P.S. I really don't know Nathan and I don't know why he makes fun of me. But I give up. I'm a troll, and I'm green, and I have warts... very ugly. Oh and I live under a bridge, so don't be walking over my bridge because I'll just end up giving you bad advice and being rude.

And Buri -- I'm a coward, I give up as well. I'm a gutless coward and I don't want to be hurt by you... At your mercy. I willingly lose to any duel or challenge or bet.

Now it's all settled! Yay.

January 18, 2007 at 11:29 PM · I don't want to leave on a bad note, so I'm sorry for exacerbating a situation. I jumped on late to support Buri. Also, "troll" is internet slang for someone who waits to stir up trouble on a discussion board, and was not meant as anything more. It is an ugly word, and I apologize for using it and for any mischaracterization. Much like playing I guess, a clash in style sometimes distracts from substance and provokes an inappropriately strong reaction.

I do wish every one of you the best, and as the world is small I'll see you again!

January 19, 2007 at 12:46 AM · Nathan, I am so with you. You've earned my respect many times over and all your comments are bang-on. Please don't go anywhere - let's let the administrators take care of Vince V./Vincent Vuong/Keith Hernandez/Name that Troll and then the rest of us can keep talking about what matters.

On the fourth finger issue, because, I may be mistaken here - I'm seeing a little red, in fact, but I THINK we were talking about the fourth finger and those of us who care about fourth fingers and not other issues that really, have nothing to do with fourth fingers at all, well, I'm happy to report that a year after this thread originated, my fourth finger is getting stronger, thanks to the fine advice offered here.

So, many thanks to those of you who consistently offer helpful advice. That is why I come here. Although the high entertainment provided by inflammatory posters (eliciting my first flag ever, after posting here for 13 months) does provide for a chuckle now and then.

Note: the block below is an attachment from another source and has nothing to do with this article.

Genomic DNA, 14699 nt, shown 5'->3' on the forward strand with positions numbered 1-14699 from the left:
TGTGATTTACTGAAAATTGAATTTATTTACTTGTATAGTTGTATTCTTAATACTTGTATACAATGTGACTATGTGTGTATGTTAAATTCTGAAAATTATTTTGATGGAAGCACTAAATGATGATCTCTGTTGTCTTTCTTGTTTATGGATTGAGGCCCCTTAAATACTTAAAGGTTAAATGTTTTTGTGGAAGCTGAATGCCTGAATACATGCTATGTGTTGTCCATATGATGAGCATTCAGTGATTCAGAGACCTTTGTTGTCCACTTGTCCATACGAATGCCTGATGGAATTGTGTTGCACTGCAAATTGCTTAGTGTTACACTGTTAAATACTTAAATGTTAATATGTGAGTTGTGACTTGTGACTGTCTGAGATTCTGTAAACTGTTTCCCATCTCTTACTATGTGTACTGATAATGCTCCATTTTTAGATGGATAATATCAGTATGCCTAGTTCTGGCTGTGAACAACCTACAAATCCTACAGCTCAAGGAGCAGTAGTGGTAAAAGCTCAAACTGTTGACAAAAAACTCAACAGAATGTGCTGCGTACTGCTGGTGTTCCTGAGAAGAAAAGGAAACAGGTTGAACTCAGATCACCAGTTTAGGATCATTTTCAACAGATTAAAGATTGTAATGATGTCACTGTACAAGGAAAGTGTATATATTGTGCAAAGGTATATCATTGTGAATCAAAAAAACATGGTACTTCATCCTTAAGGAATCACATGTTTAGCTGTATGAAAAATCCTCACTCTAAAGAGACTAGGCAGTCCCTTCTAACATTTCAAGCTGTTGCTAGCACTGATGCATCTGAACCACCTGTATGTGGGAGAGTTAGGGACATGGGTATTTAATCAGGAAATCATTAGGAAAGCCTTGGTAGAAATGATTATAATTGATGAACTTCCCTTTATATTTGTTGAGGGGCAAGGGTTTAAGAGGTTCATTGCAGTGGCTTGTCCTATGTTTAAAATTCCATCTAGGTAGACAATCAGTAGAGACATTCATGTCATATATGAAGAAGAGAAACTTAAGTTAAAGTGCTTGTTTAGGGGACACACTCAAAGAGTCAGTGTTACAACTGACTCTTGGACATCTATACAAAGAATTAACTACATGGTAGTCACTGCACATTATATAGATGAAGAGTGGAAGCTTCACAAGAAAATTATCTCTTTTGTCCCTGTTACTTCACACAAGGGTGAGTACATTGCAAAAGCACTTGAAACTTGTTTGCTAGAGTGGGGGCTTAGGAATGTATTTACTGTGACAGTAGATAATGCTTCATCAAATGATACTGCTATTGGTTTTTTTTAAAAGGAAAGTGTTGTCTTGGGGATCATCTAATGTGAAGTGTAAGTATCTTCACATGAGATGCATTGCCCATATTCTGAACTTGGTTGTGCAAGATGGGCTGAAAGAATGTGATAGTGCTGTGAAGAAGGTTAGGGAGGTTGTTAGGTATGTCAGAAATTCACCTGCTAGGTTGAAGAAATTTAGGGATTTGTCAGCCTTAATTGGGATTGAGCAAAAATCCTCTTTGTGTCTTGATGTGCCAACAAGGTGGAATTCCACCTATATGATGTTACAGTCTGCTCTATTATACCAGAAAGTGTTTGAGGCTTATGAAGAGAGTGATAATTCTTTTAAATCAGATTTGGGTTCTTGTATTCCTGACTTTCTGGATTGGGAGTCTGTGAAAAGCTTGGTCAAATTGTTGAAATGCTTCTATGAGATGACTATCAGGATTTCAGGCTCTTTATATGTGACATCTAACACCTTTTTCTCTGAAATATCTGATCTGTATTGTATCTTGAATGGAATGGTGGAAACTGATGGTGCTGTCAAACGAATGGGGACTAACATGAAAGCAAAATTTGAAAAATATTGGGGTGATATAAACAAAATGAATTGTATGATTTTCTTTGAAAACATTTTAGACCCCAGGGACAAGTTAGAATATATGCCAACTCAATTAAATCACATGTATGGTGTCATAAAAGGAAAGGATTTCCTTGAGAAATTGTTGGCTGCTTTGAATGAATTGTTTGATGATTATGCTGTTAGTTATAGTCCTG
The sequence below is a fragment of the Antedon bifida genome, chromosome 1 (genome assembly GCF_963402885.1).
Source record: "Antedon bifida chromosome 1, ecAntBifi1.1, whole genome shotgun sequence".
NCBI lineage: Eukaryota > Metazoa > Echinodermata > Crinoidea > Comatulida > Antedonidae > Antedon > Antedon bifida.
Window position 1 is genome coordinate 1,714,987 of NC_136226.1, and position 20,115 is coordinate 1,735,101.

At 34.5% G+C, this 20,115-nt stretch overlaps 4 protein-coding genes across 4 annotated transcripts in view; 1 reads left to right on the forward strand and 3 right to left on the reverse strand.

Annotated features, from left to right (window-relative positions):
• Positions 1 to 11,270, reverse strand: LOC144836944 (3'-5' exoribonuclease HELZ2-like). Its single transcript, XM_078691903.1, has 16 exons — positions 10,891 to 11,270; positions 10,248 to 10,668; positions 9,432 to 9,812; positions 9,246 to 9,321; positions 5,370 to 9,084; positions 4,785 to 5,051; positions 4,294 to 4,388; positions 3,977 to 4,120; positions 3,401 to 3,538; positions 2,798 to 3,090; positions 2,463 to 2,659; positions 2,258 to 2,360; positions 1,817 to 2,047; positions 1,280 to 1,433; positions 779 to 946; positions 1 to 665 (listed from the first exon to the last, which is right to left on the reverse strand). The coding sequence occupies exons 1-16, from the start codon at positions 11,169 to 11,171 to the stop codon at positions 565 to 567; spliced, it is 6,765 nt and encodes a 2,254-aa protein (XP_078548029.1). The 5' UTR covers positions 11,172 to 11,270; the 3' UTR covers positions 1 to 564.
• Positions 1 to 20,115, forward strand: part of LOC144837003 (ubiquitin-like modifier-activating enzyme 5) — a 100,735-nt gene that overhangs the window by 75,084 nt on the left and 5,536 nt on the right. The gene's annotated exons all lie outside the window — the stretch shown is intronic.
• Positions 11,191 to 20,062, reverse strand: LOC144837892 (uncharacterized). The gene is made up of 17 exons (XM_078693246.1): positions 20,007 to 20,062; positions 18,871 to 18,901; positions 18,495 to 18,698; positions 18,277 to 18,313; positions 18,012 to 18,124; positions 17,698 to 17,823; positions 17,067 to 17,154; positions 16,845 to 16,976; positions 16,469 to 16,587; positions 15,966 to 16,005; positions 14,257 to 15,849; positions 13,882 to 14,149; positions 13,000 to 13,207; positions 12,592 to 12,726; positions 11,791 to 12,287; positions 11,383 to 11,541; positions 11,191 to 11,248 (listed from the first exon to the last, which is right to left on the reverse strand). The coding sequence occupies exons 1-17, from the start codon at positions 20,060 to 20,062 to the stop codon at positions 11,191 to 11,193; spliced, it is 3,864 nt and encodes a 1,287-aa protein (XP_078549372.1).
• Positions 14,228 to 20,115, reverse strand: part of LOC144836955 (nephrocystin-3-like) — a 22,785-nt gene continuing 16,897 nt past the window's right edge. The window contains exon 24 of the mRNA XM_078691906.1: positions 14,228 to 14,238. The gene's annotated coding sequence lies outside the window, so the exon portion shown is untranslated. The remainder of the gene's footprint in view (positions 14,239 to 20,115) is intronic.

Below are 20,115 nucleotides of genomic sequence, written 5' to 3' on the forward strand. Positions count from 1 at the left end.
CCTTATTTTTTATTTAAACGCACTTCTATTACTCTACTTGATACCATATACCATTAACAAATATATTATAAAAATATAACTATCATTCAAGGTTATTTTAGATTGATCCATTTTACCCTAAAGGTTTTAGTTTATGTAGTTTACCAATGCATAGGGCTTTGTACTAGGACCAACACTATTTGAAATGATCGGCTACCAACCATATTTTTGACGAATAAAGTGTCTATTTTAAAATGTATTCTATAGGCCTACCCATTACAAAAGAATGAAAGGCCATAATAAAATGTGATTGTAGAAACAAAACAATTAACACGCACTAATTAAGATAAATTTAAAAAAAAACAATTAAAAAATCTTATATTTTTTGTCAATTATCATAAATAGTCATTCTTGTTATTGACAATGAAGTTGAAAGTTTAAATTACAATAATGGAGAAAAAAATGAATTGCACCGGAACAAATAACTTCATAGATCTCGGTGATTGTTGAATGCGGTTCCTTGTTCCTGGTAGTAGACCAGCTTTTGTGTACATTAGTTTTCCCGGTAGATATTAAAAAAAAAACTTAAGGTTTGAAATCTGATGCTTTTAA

January 19, 2007 at 04:20 AM · Yes Terez Mertes, I'm a troll, very ugly, live under a bridge, I should be thrown in jail, hit by a car, spit on, flagged all day whatever you like... all that good stuff, thanks! I'll accept my fate if that's what you're aiming for. I don't know who those other people are, but duh I'm Vincent Vuong. Vincent V., that's pretty close.

And certainly I don't know you... I'll make sure to avoid you somehow -- actually I don't know how --since you obviously hate me for no reason.

Sounds great! See ya.

Vince the troll, Thanks Mertes/Nathan, again...

P.S. It's not a sorry situation, just leave me alone, at peace -- all of you "troll" hunters. I'm not here to be stoned or picked on. Sorry the rest of you... I really don't know why they keep on picking on me like this. It is too depressing, so I'm going to take some time off.

January 19, 2007 at 07:28 AM · I’ve been visiting this site for only a few weeks and I’m very touched by the warmth and brilliance people show here. I’ve also noticed that many of you are very, very passionate and tend to use very strong words. I guess being musicians, your best language may be musical rather than the written words, and when you write, sometimes your words don’t truly convey your messages or intention and consequently people’s feelings get hurt. Can we say sorry and move on? Can we be generous and cut everyone some slack? I don’t like to see anyone leave because I believe deep down we all meant well, even though we can’t express ourselves in a same manner.

January 19, 2007 at 07:20 AM · I'm not really sure whether or not to take sides on the Vince vs. Buri match, as I'm fairly new and don't really know all of the particulars. Also, it has been a long time since I've even seen a fight so maybe I'll just sit back and follow the carnege. Although, Vince you should know that it's not particularly nice to disrespect trollz by calling them people, which they are not, as they are infact a species of elf.

January 19, 2007 at 07:39 AM · Looks like two bloody pulps, one suicide, and a couple people standing around in a circle. Keep driving, Jeeves.

January 19, 2007 at 07:39 AM · Juanita, as a short person, now I feel like the caveman in the Geico commercial--jeez thanks ;-)

P.S. Popcorn is 25cents--I need to order Simon Fischer. al

p.s.s. Oh, yes, I told Geico marketing this too! ;).